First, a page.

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    Taste, execution, and resilience. The three parts to making our art.

    Taste, execution, and resilience. The three parts to making our art.

    One of my biggest fears is waking up to realize that I am a struggling artist. I want to do work that matters. I want to launch ideas into the world, but I also want to make a living from it. I’m terrified of ending up like Don Quixote, tilting at windmills.

    My fears have pushed me to study what successful people consider to be important when launching ideas into the world. Studying a wide range of artists and entrepreneurs led me to identify three essential themes to making “art.” They are taste, execution, and resilience.


    The ability to determine quality and what is worthy of your time/focus.

    Having taste means being able to identify good ideas from bad ideas and great ideas from good ideas. It means being selective about what you are going to do, and more importantly, what you are not going to do.

    I’ve noticed that successful people move on from past work, pushing themselves to do the next project even better. As their work evolves, so does their sense of taste. They learn to say no so that only the very best ideas survive.

    Too often, people and organizations stick with ideas for far too long. It’s hard to let go of past work because we put a lot of time and effort into them. It means admitting to ourselves that our world-changing idea was really mediocre at best. It means confronting our own perceptions of success with the reality of what we accomplished.


    The ability to bring your idea/vision to life and to understand all the steps involved.

    Execution means being able to carry out a series of steps or actions that will result in the creation of your idea. It means matching the vision in your head with the reality of what you create, and it relies heavily on previous experience.

    When we start out, there is often a huge disconnect between what it takes to create something and what we think is involved. As time goes on, we become more familiar with the process and close the gap. The challenge is that it can take months, years, or even decades to completely understand how something is made.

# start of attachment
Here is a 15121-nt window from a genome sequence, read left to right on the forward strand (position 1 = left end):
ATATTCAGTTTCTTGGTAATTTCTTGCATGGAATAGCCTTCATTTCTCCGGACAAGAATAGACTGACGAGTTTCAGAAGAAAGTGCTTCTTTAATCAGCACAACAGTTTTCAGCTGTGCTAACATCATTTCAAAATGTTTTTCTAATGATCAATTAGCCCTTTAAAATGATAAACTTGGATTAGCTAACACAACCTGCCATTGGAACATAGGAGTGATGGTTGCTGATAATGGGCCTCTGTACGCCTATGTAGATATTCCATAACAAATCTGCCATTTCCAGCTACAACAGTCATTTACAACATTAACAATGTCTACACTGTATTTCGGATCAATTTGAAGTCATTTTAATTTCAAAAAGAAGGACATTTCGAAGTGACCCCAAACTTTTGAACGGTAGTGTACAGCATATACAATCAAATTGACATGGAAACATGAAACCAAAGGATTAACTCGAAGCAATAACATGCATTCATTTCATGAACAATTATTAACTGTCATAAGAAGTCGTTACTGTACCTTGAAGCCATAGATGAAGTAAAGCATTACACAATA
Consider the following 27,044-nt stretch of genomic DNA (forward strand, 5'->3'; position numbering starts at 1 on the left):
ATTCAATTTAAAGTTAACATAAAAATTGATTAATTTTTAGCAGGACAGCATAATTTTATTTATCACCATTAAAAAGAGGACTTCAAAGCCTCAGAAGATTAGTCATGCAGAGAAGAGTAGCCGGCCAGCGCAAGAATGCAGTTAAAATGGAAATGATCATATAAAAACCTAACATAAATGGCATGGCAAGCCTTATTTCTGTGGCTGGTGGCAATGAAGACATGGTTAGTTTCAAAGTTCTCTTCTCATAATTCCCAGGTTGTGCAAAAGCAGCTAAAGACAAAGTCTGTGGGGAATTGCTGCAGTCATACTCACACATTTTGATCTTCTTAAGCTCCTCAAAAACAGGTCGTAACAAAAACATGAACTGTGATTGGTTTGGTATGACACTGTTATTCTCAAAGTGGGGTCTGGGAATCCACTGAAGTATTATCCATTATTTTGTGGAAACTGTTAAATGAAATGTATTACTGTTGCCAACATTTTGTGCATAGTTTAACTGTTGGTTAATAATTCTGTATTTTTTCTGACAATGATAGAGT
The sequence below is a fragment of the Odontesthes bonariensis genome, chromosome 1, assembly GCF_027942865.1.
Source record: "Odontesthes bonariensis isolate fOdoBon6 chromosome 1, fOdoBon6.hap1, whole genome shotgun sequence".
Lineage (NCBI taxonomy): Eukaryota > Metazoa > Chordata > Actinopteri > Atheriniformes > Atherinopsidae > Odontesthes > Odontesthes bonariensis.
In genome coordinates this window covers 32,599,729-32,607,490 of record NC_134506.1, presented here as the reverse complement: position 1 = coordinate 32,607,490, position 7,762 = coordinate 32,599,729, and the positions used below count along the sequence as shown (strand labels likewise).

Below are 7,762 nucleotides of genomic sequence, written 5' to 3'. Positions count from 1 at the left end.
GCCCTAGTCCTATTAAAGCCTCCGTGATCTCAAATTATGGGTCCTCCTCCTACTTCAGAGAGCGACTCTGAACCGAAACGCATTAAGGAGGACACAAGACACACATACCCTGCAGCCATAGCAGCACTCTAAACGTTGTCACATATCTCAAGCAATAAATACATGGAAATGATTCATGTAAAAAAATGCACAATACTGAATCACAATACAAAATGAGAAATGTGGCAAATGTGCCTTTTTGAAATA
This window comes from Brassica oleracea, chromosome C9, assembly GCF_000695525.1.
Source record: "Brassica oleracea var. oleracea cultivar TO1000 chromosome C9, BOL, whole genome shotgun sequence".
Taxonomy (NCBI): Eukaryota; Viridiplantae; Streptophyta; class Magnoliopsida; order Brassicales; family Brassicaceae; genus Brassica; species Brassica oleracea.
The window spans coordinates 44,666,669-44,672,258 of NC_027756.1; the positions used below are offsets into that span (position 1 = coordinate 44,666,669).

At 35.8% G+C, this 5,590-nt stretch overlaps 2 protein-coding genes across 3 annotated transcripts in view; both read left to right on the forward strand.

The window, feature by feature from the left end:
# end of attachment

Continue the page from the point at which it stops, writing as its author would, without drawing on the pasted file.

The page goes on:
We often have grand visions about what we are going to create. The problem is that we may not have the skill set or know the right people to bring our idea to life. We bite off more than we can chew and end up working on overwhelmingly large projects that never get finished.

    From what I can tell, successful people break things down into smaller pieces and understand that it is a team effort. They start small, focusing on what they are good at, and find people who are better than them to help with the other stuff. They are honest with themselves about their limits and how much of the process they know.


    The ability to deal with internal uncertainties and external pressures.

    Resilience means being able to handle the swings that come from releasing your art into the world. Can you handle rejection? When no one reads what you wrote? When 3000 or 30,000 people read what you wrote? When your idea fails miserably? Criticism? When family or friends don’t understand or support what you do?

    When we make art, there can be external pressure to make money and show progress. There are also internal feelings of inadequacy or uncertainty. Being able to manage these feelings is so important because they get in the way. We procrastinate, sabotage, and undermine our own work just to avoid those feelings.

    The interesting thing is that we all have to deal with these feelings. If you read stories about the most accomplished people, they all talk about fear, doubt, and uncertainty. The difference is they have learned how to handle these emotions and do their art despite how they feel. This requires bravery and acceptance rather than avoidance of whatever you are feeling.

    As I incorporate taste, execution, and resilience into my work, I’ve learned that you need all three to be successful. You can be fearless and understand all the steps, but if what you are making isn’t of quality, people will ignore you. Likewise, you can have killer taste and be able to control your emotions, but if you don’t understand how to execute, your idea won’t get off the ground.

    The most successful artists and entrepreneurs have mastered these principles, but only after years and years of practice. Each one takes time and a conscious effort to develop, but the payoff can be enormous. Since discovering them, I’ve seen a considerable upswing in the quality and impact of my work. I hope you find them useful and they help you to do something amazing.

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      Separated from my family during El Salvador's civil war, by death and adoption, I am an author, filmmaker, and technologist.